The Bulls’ offense, like most offenses around the league, usually relies on an initial action or two to generate an advantage. The players are then expected to respond to a (hopefully) tilted defense and improvise to generate a good shot.
LaVine is a rhythm scorer. When the Bulls draw up these types of initial actions, too often the result is him holding the ball and erasing the advantage that has been created. The flip side of this is that he can find a good look anyway, even after the defense has reset.
Take, for example, this Gut Chicago play where LaVine runs off two screens to receive the ball:
LaVine holds it rather than continuing to play in flow. That isn’t a one-off occurrence — the exact same thing happened the last time the Bulls ran it, as pointed out by ESPN’s Zach Lowe.
There is a stark difference between that after-timeout play and what the Bulls’ offense has looked like recently. They are playing with much snappier improvisation, keeping the ball moving to find openings against scrambling defenses.
Bulls offense has *looked* a lot smoother without LaVine. They go into their corner offense, get the ball to Vooch at the elbow and go into a high split, then flow right into a pitch to Patrick Williams. pic.twitter.com/xTVEqb4PpX
— Steph Noh (@StephNoh) December 7, 2023
This is reflected in the team’s passing totals — they’ve averaged 29.0 assists per game in LaVine’s absence, significantly up from 21.9 in the 19 games prior. LaVine has had games where he’s looked to pass, but his individual assist numbers for the year are way down.
The issue for the Bulls is that the ball has to be in LaVine’s hands a lot. He’s not as dynamic away from the ball as he should be. He’s terrific on catch-and-shoot 3s, but he takes the least out of any rotation player on the team aside from Andre Drummond.
The Bulls have tried scripting plays to get him cutting, using him in blade cuts similarly to what the Pelicans have done to get Zion Williamson going downhill, for example. He’s great there, too, but his feel is not high enough to improvise them. He’s cut so infrequently that he doesn’t even register on Synergy’s public-facing stats this year after ranking as the second-most infrequent cutter on the team last season.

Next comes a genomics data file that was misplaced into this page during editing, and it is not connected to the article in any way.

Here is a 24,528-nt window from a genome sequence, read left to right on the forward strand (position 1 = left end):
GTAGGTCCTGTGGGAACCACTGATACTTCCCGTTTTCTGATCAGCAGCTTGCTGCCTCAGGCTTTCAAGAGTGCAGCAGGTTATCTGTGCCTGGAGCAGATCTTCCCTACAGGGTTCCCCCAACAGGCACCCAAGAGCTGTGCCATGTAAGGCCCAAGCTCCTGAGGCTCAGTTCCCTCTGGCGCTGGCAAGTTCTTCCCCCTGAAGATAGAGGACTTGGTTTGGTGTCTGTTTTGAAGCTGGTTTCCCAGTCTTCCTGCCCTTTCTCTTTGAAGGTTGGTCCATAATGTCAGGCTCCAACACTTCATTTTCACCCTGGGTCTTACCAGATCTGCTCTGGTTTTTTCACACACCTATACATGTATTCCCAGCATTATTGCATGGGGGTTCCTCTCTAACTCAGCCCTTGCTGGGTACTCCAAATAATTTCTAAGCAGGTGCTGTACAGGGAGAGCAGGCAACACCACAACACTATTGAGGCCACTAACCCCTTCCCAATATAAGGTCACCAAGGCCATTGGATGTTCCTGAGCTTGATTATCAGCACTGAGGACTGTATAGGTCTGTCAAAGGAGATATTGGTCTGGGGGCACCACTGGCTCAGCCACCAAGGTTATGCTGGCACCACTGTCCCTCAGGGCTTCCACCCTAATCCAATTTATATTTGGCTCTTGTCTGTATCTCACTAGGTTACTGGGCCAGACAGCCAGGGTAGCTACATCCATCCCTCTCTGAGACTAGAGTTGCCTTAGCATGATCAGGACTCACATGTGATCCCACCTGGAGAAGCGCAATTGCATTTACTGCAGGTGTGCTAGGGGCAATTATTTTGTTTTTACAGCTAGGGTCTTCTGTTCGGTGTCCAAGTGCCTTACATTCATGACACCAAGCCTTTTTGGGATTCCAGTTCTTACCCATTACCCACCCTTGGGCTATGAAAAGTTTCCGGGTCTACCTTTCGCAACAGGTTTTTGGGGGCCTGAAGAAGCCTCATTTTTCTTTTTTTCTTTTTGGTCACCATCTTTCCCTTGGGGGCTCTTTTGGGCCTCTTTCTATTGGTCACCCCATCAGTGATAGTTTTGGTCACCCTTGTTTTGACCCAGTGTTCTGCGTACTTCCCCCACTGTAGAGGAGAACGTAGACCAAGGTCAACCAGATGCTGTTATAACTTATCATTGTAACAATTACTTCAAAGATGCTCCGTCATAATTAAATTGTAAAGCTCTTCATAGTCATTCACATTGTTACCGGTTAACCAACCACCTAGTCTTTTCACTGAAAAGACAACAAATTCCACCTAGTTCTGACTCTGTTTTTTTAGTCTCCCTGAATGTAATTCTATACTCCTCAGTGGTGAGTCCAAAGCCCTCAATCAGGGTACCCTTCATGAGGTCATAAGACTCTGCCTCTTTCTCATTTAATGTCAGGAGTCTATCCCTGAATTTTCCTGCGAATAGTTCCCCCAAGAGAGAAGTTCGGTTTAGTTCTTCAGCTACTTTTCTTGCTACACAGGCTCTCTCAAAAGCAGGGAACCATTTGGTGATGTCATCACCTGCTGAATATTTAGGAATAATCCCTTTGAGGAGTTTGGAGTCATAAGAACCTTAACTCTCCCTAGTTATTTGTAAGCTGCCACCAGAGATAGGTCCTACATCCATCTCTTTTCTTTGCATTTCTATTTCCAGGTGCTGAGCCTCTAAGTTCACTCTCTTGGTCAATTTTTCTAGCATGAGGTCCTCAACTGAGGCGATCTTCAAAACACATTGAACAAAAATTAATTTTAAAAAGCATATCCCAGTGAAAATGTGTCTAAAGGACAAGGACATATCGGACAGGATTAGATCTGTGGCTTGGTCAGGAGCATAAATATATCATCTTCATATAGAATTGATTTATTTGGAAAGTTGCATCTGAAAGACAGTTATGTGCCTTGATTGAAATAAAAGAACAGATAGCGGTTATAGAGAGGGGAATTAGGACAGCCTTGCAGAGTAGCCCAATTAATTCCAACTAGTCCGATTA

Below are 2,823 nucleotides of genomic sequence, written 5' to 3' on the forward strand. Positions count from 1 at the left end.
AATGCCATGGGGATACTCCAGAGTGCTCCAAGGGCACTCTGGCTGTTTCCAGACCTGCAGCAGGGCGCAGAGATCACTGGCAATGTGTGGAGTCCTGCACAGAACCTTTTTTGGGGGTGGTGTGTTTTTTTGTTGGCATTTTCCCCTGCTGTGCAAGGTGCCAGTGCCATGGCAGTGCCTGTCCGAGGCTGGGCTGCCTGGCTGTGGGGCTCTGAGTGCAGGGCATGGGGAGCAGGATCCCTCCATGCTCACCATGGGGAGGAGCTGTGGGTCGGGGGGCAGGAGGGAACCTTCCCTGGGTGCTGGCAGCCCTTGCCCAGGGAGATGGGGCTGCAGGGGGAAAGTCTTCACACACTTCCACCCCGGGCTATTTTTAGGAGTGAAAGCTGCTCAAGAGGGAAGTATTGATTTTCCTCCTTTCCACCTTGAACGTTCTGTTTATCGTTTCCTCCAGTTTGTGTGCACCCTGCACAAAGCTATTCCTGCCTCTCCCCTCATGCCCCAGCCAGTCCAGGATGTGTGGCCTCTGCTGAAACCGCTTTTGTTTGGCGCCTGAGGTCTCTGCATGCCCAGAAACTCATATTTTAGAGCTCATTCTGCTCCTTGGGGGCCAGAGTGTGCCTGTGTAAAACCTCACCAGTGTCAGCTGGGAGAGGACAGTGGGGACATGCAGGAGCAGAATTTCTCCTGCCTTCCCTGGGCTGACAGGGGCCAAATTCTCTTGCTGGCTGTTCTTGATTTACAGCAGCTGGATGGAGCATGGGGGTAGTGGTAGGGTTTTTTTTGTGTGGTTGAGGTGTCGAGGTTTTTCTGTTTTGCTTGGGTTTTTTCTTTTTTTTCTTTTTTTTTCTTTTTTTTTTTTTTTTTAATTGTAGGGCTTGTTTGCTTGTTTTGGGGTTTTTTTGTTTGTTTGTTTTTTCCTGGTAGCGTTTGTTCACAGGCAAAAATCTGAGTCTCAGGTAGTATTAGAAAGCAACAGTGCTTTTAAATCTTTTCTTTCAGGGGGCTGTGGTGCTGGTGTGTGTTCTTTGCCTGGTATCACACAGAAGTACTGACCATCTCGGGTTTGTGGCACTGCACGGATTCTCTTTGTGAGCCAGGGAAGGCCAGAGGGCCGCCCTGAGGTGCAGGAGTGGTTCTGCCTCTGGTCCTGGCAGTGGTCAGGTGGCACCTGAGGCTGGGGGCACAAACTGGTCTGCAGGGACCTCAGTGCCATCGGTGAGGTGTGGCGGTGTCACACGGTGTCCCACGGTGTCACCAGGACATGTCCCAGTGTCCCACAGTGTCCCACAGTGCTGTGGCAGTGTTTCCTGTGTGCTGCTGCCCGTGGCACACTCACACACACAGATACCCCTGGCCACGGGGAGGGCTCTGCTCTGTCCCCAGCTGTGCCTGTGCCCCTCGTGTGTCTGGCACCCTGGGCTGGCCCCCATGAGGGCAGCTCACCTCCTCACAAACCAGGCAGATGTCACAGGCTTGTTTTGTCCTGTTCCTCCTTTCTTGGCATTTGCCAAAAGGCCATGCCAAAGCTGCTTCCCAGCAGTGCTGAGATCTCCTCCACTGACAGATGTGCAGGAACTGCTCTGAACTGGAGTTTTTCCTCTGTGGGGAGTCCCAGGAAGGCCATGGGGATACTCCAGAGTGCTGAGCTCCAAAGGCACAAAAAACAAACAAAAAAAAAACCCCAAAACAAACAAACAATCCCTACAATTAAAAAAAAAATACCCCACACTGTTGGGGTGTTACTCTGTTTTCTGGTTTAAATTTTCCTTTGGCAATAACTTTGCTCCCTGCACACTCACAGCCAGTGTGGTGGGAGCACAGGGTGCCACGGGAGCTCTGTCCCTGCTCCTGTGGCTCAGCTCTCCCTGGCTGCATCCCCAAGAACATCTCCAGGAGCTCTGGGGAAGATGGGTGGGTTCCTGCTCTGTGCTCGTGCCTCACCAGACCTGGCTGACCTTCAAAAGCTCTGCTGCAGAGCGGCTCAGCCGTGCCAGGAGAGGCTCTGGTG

The Bulls surely want LaVine to play more quickly and better away from the ball. But there has been a seeming disconnect between himself and coach Billy Donovan. He has never gotten over Donovan benching him down the stretch of a game last season in which he was playing poorly, according to Johnson. It’s probably time for a fresh start and a new coach for him.
What this all means for Zach LaVine’s trade value
The big question is what Chicago can expect to get for LaVine when it looks like he doesn’t help his teams win and the Bulls seem desperate to trade him. A few wins to keep fans entertained during a cold Chicago winter are nice for sure, but their future will hinge on the package that they get back in return.
The short answer is that this is potentially killing LaVine’s already-low trade value. He has been battling criticisms that he’s not a winning player, and the data seems to back that up. During their current iteration, the Bulls have been 14-11 in games that LaVine has missed. They’ve been 82-86 in games that he’s played, including 2-4 in playoff and play-in appearances.
LaVine has also faced injury questions despite playing in 77 games last season. A foot injury will do little to quell those concerns. And the team’s meteoric rise in defense will shed an even brighter light on his woes this year.
Some of that narrative is fair, and some is unfair. The Bulls are also playing better because of how horrible the fit between LaVine, Nikola Vucevic and DeRozan has been. On a different team that could better mask some of his weaknesses, LaVine could very easily break out again.
LaVine is still a very good player and one that can probably be had for a bargain given the dearth of offers for him, per ESPN’s Adrian Wojnarowski. A trade may be a win-win for both sides, which would suggest that one will happen sooner rather than later.
Source : ESPN.com